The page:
Journal article

Normal aging or depression? A qualitative study on the differences between subsyndromal depression and depression in very old people

Authors:
LUDVIGSSON Mikael, et al
Journal article citation:
Gerontologist, 55(5), 2015, pp.760-769.
Publisher:
Gerontological Society of America

Purpose of the Study: The aim of this study was to make a qualitative comparison of experiences of being in very old people with subsyndromal depression (SSD), in relation to the experiences of very old people with syndromal depression or nondepression. Through investigation and deeper understanding of the interface between depressive disease and normal aging, clinicians might give more accurate prevention or treatment to those very old persons who need such help. Design and Methods: Semistructured qualitative interviews were conducted for 27 individuals of 87–88 years of age, who were categorized in the 3 strata of nondepressive, SSD, and syndromal depression. Transcripts were analysed using qualitative content analysis within each stratum and later with a comparison between the strata. Results: The content analysis resulted in 4 themes in people with SSD, as defined by a self-report depression screening instrument, giving a comprehensive picture of SSD in very old people, and also showed qualitative differences between the SSD, syndromal depression, and nondepressive groups. A main finding was that SSD differs qualitatively from syndromal depression but not clearly from nondepression. Implications: The results might indicate that SSD in very old people is not related to pathology but to normal aging, even though the condition correlates with negative health parameters. Overlooking certain psychosocial aspects of living in the very old may pose a risk of both underdiagnosis and overdiagnosis in the spectrum of depressive disorders. (Edited publisher abstract)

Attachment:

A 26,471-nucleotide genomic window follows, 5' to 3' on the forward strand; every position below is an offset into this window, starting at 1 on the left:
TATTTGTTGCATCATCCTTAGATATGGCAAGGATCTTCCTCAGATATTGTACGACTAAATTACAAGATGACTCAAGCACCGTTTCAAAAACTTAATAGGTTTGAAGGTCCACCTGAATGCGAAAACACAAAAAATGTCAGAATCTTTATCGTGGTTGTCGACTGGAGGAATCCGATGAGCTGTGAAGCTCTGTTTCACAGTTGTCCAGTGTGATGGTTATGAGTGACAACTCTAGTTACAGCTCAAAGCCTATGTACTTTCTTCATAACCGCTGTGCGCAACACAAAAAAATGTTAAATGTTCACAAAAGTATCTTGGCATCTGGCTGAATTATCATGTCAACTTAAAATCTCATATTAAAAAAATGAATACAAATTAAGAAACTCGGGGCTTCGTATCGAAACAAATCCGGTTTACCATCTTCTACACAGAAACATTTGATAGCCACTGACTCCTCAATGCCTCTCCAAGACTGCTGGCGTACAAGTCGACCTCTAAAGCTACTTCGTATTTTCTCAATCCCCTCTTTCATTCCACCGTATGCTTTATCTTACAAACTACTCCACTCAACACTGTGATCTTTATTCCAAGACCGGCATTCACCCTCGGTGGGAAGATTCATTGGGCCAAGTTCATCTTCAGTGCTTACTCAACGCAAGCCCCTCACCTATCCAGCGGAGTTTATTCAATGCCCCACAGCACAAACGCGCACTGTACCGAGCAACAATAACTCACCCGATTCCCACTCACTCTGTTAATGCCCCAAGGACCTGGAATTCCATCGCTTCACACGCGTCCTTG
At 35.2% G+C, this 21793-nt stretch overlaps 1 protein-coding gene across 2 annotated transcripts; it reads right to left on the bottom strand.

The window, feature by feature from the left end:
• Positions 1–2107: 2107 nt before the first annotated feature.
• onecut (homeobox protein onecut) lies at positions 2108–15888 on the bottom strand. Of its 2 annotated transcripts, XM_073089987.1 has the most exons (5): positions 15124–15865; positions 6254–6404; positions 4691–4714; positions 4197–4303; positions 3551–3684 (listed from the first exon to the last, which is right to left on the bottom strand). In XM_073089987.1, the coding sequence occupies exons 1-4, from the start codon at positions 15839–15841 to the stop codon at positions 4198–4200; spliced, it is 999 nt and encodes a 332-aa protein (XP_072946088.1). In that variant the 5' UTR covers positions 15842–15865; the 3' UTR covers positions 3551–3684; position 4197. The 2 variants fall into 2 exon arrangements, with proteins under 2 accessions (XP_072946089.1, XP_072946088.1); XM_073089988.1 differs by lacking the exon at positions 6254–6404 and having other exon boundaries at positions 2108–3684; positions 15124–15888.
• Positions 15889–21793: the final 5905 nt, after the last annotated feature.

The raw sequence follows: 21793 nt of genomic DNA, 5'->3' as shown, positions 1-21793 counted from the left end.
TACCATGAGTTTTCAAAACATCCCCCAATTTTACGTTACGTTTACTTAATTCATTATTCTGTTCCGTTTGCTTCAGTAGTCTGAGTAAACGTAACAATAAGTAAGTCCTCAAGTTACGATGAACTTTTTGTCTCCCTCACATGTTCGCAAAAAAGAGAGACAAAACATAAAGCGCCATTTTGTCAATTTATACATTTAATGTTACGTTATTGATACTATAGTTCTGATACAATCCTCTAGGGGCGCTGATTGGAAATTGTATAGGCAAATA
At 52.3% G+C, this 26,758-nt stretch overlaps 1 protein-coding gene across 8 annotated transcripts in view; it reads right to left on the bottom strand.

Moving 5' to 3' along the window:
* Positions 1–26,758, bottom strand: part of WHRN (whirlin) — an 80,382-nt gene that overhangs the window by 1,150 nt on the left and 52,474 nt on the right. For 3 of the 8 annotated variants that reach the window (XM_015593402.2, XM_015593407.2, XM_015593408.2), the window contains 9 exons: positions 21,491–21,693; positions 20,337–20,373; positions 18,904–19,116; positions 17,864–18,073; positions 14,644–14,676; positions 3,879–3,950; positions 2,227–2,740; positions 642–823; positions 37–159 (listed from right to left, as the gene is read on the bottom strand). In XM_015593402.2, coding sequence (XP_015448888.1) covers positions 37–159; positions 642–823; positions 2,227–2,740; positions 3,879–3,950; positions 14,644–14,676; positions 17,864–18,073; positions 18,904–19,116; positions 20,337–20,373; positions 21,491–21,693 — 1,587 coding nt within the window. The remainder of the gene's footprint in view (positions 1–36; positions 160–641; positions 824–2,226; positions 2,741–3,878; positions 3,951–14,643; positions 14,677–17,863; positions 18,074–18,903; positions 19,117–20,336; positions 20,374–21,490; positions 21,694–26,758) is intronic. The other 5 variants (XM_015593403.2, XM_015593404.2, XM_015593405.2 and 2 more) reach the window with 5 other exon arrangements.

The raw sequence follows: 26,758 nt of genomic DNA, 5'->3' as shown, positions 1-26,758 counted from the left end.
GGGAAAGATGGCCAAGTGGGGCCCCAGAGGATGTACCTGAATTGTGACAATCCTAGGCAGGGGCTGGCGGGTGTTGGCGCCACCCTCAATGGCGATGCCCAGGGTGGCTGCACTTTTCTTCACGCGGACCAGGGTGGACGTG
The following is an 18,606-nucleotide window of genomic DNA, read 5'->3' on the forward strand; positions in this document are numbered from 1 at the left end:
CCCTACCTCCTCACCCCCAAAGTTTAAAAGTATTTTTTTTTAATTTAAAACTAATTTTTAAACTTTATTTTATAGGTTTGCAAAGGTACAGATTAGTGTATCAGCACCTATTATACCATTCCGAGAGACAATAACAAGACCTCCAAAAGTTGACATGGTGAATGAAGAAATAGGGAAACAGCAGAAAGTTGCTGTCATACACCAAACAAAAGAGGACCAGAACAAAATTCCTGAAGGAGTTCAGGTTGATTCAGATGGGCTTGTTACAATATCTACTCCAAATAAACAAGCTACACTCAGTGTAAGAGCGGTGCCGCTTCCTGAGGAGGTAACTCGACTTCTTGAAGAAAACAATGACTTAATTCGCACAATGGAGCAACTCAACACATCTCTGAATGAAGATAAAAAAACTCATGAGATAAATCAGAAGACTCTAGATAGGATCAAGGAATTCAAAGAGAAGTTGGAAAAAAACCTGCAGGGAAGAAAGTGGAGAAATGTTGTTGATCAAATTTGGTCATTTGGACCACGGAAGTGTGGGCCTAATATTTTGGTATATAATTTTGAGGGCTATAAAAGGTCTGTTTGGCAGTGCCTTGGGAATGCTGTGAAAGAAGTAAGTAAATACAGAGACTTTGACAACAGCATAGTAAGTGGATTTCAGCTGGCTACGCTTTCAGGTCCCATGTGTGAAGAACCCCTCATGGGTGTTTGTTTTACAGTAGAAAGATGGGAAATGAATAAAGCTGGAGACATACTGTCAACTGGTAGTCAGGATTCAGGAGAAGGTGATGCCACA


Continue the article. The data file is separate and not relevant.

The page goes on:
Digital Media Full text available online for free

Older people talk about how frailty can lead to loneliness and isolation

Author:
AGE UK
Publisher:
Age UK
Publication year:
2014
Pagination:
8 minutes 41 seconds
Place of publication:
London

As part of Age UK's research into frailty in later life, older people talk about how frailty can lead to loneliness and isolation and the strategies they use to cope with loneliness. (Edited publisher abstract)